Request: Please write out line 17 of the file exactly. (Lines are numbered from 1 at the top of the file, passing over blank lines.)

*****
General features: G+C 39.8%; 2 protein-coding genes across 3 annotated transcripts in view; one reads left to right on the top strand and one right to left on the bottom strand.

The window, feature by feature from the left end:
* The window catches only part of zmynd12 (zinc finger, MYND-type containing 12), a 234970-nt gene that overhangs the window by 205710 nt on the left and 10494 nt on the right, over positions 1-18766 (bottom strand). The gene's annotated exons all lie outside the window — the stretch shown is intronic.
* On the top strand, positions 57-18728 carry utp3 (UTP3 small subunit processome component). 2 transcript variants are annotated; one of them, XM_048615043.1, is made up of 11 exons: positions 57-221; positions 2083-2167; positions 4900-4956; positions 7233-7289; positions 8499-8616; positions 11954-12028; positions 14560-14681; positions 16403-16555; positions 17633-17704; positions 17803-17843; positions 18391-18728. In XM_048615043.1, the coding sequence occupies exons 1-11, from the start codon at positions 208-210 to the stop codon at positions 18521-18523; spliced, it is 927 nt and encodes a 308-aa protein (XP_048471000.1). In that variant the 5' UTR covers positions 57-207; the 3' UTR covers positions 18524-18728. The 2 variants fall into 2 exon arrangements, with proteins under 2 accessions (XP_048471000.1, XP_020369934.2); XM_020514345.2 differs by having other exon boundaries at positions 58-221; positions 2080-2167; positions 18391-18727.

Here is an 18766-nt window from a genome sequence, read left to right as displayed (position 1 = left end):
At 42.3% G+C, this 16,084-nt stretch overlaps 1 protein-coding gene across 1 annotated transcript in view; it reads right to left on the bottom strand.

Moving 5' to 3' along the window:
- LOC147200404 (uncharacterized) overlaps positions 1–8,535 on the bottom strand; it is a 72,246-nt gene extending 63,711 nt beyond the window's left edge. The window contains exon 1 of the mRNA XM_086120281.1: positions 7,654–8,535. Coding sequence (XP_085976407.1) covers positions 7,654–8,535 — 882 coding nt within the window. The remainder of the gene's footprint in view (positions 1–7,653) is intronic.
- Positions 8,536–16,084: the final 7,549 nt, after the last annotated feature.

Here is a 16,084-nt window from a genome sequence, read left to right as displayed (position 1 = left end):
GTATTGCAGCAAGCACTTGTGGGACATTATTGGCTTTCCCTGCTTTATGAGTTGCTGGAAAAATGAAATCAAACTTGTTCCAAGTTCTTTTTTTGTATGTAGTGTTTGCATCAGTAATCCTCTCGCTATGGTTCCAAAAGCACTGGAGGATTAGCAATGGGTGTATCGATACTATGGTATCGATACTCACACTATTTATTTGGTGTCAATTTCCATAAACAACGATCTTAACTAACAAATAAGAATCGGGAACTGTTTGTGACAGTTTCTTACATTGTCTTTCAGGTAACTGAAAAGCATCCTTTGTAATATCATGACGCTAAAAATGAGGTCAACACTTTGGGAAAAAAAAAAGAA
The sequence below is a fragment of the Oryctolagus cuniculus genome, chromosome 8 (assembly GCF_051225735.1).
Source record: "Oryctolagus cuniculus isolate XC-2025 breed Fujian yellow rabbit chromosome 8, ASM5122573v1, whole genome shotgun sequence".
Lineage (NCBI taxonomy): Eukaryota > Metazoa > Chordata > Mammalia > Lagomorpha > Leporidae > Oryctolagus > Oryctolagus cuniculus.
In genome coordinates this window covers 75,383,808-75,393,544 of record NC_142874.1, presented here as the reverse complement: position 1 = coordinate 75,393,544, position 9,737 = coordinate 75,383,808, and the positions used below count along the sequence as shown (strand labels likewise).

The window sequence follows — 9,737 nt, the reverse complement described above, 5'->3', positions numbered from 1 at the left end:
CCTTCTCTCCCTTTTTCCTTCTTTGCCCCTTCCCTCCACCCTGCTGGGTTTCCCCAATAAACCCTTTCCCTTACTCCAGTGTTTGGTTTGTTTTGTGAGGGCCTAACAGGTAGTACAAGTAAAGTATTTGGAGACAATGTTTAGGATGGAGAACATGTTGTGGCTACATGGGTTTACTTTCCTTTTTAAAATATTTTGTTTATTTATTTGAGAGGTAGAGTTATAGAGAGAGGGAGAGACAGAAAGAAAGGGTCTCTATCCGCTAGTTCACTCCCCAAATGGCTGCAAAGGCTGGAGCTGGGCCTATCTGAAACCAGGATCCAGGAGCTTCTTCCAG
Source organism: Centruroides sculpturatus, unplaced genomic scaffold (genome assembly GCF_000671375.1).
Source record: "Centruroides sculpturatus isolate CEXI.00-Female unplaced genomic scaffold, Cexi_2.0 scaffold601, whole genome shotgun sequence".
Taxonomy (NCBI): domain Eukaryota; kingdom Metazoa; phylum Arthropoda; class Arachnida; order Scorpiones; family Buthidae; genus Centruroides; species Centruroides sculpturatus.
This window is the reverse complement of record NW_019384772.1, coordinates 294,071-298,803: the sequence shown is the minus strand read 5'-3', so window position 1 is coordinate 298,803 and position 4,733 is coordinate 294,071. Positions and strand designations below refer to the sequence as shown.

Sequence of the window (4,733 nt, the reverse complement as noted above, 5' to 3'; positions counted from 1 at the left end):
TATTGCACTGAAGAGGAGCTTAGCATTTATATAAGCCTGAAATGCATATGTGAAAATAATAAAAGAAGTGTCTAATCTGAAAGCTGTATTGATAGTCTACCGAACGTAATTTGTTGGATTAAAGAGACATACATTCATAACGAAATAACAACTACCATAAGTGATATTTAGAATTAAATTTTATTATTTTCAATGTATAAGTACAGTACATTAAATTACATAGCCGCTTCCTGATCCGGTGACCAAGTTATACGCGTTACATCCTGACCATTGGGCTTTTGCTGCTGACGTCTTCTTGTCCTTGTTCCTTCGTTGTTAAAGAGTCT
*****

CCTTCTCTCCCTTTTTCCTTCTTTGCCCCTTCCCTCCACCCTGCTGGGTTTCCCCAATAAACCCTTTCCCTTACTCCAGTGTTTGGTTTGTTTTGTGAGGGCCTAACAGGTAGTACAAGTAAAGTATTTGGAGACAATGTTTAGGATGGAGAACATGTTGTGGCTACATGGGTTTACTTTCCTTTTTAAAATATTTTGTTTATTTATTTGAGAGGTAGAGTTATAGAGAGAGGGAGAGACAGAAAGAAAGGGTCTCTATCCGCTAGTTCACTCCCCAAATGGCTGCAAAGGCTGGAGCTGGGCCTATCTGAAACCAGGATCCAGGAGCTTCTTCCAG